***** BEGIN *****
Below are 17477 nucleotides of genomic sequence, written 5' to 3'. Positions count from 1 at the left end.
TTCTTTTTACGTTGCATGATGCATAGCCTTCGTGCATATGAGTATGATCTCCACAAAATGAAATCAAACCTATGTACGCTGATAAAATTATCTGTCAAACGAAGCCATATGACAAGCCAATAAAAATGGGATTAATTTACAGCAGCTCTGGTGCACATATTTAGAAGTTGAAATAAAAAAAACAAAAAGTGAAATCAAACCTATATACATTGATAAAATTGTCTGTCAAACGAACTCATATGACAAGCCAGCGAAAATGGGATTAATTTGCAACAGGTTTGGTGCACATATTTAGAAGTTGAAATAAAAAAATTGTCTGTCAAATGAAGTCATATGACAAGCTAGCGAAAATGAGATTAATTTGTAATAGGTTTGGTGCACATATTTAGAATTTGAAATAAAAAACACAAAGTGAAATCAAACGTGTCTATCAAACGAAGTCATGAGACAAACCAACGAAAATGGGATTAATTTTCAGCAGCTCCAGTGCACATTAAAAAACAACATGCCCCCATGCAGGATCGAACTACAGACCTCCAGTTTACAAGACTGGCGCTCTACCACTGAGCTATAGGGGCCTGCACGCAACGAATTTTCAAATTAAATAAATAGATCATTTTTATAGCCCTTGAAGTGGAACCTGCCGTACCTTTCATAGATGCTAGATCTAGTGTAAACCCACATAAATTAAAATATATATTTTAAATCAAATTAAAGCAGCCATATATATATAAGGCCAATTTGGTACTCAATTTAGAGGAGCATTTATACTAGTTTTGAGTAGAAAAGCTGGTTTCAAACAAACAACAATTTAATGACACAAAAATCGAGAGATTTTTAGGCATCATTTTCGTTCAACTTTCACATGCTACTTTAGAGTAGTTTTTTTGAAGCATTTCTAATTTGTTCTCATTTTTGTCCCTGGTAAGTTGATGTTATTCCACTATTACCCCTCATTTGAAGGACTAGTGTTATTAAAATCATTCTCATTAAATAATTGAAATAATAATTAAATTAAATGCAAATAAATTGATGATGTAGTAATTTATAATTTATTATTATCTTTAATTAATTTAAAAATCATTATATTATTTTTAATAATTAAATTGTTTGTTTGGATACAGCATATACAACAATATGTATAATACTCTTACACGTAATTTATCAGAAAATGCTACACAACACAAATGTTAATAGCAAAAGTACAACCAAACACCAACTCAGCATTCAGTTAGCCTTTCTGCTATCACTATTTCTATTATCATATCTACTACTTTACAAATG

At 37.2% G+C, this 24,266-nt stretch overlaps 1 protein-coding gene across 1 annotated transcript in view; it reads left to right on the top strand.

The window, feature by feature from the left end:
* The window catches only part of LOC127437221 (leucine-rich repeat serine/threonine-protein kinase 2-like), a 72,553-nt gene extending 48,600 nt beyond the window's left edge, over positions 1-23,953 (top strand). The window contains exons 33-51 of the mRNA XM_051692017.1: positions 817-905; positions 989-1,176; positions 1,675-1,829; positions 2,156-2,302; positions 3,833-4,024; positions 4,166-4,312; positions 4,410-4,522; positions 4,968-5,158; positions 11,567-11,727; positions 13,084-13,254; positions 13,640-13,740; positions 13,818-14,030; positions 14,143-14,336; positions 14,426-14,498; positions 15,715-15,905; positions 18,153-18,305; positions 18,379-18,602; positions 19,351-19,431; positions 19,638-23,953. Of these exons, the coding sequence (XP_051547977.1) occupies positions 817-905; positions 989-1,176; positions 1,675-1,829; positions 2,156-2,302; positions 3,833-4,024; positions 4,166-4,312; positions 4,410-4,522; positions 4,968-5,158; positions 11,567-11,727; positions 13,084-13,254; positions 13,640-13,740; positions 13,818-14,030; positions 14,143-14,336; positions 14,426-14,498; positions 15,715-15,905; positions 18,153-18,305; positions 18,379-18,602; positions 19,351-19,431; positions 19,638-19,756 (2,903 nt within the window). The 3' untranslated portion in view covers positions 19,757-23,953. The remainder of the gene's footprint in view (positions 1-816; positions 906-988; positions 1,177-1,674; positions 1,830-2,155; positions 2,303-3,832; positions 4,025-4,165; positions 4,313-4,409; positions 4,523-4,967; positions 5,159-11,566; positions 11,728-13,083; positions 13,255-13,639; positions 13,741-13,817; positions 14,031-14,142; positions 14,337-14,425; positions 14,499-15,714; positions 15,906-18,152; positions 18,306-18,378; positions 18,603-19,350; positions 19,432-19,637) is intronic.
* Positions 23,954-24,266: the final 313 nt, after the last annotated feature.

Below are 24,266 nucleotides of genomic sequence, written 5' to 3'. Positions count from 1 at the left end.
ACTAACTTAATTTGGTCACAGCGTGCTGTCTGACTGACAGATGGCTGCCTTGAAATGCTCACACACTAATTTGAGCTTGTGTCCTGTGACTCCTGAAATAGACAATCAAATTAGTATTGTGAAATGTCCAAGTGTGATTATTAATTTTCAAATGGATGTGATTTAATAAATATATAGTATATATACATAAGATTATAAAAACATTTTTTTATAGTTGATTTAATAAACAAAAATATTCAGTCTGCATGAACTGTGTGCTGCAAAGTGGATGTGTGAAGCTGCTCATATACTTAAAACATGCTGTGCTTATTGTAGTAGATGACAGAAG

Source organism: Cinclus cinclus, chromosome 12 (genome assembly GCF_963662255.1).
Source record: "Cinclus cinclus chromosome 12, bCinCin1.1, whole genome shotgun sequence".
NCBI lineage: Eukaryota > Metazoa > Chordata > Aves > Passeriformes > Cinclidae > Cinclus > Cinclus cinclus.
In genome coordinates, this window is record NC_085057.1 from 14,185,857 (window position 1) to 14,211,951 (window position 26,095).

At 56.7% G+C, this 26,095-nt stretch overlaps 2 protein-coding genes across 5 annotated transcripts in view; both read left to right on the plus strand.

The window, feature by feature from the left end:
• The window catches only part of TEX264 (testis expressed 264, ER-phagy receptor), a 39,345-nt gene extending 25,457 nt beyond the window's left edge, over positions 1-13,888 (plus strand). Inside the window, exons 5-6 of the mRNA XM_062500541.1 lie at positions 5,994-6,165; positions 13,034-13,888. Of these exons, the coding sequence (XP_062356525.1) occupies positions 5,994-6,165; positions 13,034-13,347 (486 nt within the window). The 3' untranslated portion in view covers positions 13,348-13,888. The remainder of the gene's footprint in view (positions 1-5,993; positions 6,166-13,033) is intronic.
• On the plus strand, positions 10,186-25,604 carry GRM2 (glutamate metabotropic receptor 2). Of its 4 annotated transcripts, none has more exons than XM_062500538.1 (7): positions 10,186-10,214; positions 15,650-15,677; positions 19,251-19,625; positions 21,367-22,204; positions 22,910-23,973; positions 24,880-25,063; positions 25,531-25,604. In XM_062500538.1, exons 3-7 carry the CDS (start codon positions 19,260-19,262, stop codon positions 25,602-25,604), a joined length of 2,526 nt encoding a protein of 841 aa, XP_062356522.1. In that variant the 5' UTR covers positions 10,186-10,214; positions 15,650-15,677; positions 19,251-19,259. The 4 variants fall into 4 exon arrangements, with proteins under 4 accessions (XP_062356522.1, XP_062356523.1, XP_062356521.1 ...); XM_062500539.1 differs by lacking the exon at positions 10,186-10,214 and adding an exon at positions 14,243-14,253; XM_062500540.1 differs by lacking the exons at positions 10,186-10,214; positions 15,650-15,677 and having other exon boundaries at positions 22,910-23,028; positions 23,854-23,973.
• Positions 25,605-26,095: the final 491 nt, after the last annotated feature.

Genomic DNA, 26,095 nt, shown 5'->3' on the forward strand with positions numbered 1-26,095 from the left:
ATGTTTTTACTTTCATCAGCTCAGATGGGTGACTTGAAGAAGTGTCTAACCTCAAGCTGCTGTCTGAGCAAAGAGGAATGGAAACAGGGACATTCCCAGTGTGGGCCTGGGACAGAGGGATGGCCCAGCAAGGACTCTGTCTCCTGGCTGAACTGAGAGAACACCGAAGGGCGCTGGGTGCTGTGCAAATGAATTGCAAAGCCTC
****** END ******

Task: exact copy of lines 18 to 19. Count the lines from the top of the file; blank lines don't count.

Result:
Genomic DNA, 26,095 nt, shown 5'->3' on the forward strand with positions numbered 1-26,095 from the left:
ATGTTTTTACTTTCATCAGCTCAGATGGGTGACTTGAAGAAGTGTCTAACCTCAAGCTGCTGTCTGAGCAAAGAGGAATGGAAACAGGGACATTCCCAGTGTGGGCCTGGGACAGAGGGATGGCCCAGCAAGGACTCTGTCTCCTGGCTGAACTGAGAGAACACCGAAGGGCGCTGGGTGCTGTGCAAATGAATTGCAAAGCCTC